Some students at Rosa Parks Elementary School got a living lesson in Lexington history on Friday.
Helen Caise Wade, 70, kept fourth- and fifth-graders enthralled for a full hour as she described her experiences as the first black student to ever attend a white school in Lexington, and the price her family paid for helping to break the color barrier in 1955.
Lexington schools were segregated then, even though the U.S. Supreme Court had outlawed segregation the year before. Wade, then 16, attended Lexington's all-black Douglass High School. But she decided to attend summer school at the still-all-white Lafayette High School, where classes were free.
Wade said she was not personally mistreated — most of her white classmates simply ignored her. But white grownups retaliated by boycotting her father's construction business, leaving her parents so financially devastated that they almost lost their home.
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"My father couldn't get a job sweeping streets in Lexington, Kentucky," she said.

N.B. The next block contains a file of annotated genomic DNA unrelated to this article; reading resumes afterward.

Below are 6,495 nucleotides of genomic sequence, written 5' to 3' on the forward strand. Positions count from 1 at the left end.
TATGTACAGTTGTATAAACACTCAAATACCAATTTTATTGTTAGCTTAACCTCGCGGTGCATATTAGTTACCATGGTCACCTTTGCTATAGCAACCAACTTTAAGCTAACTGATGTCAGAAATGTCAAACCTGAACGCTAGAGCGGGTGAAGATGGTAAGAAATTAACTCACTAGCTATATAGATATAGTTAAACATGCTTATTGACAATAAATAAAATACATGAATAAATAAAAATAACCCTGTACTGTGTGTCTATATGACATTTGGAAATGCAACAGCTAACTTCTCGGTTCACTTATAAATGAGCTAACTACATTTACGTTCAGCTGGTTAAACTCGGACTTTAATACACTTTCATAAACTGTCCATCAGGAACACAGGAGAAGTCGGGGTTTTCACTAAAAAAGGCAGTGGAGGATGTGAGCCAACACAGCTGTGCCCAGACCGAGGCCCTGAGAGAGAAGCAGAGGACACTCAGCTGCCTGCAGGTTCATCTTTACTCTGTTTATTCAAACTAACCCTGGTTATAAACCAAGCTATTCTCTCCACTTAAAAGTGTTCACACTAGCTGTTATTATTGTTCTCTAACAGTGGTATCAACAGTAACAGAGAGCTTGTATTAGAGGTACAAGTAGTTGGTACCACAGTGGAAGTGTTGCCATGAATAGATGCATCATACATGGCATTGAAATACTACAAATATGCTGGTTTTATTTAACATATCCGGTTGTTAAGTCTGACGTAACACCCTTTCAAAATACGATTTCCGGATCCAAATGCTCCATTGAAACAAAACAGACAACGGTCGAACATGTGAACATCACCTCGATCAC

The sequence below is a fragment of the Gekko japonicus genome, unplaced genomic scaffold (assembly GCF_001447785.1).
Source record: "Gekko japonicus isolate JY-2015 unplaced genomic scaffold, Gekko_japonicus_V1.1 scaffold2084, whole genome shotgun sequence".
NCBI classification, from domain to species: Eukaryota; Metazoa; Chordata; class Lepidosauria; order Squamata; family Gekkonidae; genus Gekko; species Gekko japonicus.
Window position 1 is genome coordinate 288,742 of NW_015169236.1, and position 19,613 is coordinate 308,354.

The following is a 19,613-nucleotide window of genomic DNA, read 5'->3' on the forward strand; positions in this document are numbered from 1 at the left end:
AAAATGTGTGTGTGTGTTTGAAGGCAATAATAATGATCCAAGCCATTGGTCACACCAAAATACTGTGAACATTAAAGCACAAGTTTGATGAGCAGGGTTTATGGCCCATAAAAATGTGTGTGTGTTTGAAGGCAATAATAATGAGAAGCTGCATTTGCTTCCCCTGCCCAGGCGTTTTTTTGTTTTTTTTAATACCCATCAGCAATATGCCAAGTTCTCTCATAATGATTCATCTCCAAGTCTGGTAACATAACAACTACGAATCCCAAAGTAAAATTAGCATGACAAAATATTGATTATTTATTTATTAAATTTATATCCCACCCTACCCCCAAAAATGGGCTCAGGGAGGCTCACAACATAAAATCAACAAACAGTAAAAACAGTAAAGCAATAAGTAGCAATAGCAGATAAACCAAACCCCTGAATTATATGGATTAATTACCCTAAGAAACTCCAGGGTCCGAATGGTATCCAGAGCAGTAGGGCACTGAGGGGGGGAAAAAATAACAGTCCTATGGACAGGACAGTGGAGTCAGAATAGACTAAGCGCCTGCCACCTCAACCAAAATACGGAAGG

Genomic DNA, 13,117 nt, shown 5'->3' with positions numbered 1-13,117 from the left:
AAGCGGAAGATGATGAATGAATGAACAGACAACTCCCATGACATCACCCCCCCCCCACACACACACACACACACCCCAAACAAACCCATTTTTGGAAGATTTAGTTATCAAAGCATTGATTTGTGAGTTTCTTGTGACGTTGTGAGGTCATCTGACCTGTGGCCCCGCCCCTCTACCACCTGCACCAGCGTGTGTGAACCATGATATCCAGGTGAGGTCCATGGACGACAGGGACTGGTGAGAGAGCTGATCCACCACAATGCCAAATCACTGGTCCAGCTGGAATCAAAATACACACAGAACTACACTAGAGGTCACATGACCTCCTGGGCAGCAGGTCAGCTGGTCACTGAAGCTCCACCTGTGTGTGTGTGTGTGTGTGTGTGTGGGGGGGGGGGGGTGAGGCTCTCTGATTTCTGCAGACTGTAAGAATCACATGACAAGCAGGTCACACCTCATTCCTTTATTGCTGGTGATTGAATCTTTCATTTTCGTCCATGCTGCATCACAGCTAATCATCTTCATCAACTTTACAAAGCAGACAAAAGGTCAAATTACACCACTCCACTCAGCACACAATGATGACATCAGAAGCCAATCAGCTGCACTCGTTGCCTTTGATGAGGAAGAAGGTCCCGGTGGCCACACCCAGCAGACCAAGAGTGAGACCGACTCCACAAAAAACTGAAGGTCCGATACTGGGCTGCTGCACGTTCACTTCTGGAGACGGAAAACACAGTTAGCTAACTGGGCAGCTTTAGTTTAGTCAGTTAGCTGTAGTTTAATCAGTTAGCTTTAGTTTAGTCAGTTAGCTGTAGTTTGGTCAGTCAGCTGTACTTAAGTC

Helen Wade offered to quit. Her father said no.
"He said, 'You'll never quit. You're doing something that might affect the next generation,'" Wade told the Rosa Parks students.
She said only one Lafayette student befriended her in 1955 — a young Jewish girl named Barbara Levy. The two reconnected decades later.
Wade now lives in Cleveland. She told students Friday that, other than a few Lexington newspaper stories some years ago, she had never before had an opportunity to tell her story.
Wade was invited to Rosa Parks by Jennifer Jones, who teaches fourth grade. Jones' mother graduated from Douglass with Wade, and Jones has known Wade all her life.
Jones said she invited Wade because "I thought the students should know how things used to be, and don't have to be anymore."
Wade said that she never realized she might make history when she entered summer school in 1955. Today, she feels that she was "an instrument that started something that needed to be done."
Her parents are the true heroes in her story, she said.
"I don't regret it," Wade told students, "because now I'm standing here in Rosa Parks Elementary School, looking at all of you getting an education, regardless of race, creed or color."
Wade eventually returned to Douglass, where she graduated as valedictorian in 1957. She took a degree at Kentucky State University, then spent 30 years as a classroom teacher.
Looking back, she said she hopes that what she did "helped make Lexington, our community and our schools better."
And she offered Rosa Parks students two parting lessons:
"You can be whatever you want to be."
"Judge people by their character, not their color."